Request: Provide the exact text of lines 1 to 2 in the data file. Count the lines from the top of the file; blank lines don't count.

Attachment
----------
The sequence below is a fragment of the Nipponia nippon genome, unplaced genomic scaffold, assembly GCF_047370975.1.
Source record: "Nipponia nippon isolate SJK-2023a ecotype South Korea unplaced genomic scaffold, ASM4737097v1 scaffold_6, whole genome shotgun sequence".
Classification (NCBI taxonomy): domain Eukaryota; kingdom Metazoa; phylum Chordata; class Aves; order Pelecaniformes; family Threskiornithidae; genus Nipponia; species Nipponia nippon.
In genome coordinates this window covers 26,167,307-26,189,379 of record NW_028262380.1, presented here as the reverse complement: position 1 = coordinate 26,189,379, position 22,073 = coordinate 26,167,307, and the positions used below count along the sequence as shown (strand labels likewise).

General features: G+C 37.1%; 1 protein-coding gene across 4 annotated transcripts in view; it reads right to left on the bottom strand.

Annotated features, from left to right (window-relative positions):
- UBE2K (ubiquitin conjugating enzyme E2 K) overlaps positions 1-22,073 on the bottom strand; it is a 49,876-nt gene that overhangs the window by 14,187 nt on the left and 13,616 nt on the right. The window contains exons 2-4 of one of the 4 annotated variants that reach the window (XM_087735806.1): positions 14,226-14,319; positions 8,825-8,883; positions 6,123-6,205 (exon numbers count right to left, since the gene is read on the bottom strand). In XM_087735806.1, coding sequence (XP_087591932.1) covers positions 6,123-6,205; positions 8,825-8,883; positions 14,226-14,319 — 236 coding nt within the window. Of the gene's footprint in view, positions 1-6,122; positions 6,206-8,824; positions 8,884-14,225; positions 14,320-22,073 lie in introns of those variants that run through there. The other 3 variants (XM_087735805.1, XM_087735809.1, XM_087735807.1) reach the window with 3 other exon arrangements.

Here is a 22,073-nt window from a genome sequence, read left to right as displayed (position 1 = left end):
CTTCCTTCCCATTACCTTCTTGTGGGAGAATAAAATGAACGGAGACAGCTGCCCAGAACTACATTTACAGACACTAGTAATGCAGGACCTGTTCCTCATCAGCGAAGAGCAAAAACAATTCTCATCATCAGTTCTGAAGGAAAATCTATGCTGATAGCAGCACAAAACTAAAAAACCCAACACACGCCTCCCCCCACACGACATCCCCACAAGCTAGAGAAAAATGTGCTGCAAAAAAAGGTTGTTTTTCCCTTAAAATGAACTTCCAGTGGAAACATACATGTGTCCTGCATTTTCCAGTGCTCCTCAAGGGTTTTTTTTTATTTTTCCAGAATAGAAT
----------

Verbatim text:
The sequence below is a fragment of the Nipponia nippon genome, unplaced genomic scaffold, assembly GCF_047370975.1.
Source record: "Nipponia nippon isolate SJK-2023a ecotype South Korea unplaced genomic scaffold, ASM4737097v1 scaffold_6, whole genome shotgun sequence".